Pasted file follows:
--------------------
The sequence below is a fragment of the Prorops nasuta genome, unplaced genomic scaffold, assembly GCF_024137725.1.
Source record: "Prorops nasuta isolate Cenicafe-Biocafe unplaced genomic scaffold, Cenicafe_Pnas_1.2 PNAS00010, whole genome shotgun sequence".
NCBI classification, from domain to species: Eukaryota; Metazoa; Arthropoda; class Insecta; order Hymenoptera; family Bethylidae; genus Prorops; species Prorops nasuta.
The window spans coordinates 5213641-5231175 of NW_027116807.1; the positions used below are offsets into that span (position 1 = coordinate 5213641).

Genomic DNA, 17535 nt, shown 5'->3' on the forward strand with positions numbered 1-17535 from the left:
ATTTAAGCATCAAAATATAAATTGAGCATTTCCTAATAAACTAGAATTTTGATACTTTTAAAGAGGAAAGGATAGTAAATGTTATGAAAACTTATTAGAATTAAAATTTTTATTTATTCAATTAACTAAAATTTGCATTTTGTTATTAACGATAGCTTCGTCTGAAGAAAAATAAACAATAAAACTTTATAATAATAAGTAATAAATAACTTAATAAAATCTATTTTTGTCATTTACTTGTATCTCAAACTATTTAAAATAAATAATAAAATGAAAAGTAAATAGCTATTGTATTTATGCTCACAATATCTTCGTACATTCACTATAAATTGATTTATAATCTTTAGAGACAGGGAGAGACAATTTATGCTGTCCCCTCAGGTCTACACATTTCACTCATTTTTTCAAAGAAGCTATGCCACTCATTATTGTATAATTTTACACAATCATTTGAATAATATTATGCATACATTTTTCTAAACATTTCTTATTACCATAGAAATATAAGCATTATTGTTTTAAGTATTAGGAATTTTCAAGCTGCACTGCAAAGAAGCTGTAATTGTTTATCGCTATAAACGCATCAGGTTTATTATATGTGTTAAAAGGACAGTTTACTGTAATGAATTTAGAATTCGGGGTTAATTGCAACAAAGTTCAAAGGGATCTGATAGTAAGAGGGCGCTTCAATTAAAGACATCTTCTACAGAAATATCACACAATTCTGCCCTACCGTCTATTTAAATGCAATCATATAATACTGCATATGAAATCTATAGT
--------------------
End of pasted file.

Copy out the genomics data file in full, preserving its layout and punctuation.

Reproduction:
The sequence below is a fragment of the Prorops nasuta genome, unplaced genomic scaffold, assembly GCF_024137725.1.
Source record: "Prorops nasuta isolate Cenicafe-Biocafe unplaced genomic scaffold, Cenicafe_Pnas_1.2 PNAS00010, whole genome shotgun sequence".
NCBI classification, from domain to species: Eukaryota; Metazoa; Arthropoda; class Insecta; order Hymenoptera; family Bethylidae; genus Prorops; species Prorops nasuta.
The window spans coordinates 5213641-5231175 of NW_027116807.1; the positions used below are offsets into that span (position 1 = coordinate 5213641).

Genomic DNA, 17535 nt, shown 5'->3' on the forward strand with positions numbered 1-17535 from the left:
ATTTAAGCATCAAAATATAAATTGAGCATTTCCTAATAAACTAGAATTTTGATACTTTTAAAGAGGAAAGGATAGTAAATGTTATGAAAACTTATTAGAATTAAAATTTTTATTTATTCAATTAACTAAAATTTGCATTTTGTTATTAACGATAGCTTCGTCTGAAGAAAAATAAACAATAAAACTTTATAATAATAAGTAATAAATAACTTAATAAAATCTATTTTTGTCATTTACTTGTATCTCAAACTATTTAAAATAAATAATAAAATGAAAAGTAAATAGCTATTGTATTTATGCTCACAATATCTTCGTACATTCACTATAAATTGATTTATAATCTTTAGAGACAGGGAGAGACAATTTATGCTGTCCCCTCAGGTCTACACATTTCACTCATTTTTTCAAAGAAGCTATGCCACTCATTATTGTATAATTTTACACAATCATTTGAATAATATTATGCATACATTTTTCTAAACATTTCTTATTACCATAGAAATATAAGCATTATTGTTTTAAGTATTAGGAATTTTCAAGCTGCACTGCAAAGAAGCTGTAATTGTTTATCGCTATAAACGCATCAGGTTTATTATATGTGTTAAAAGGACAGTTTACTGTAATGAATTTAGAATTCGGGGTTAATTGCAACAAAGTTCAAAGGGATCTGATAGTAAGAGGGCGCTTCAATTAAAGACATCTTCTACAGAAATATCACACAATTCTGCCCTACCGTCTATTTAAATGCAATCATATAATACTGCATATGAAATCTATAGT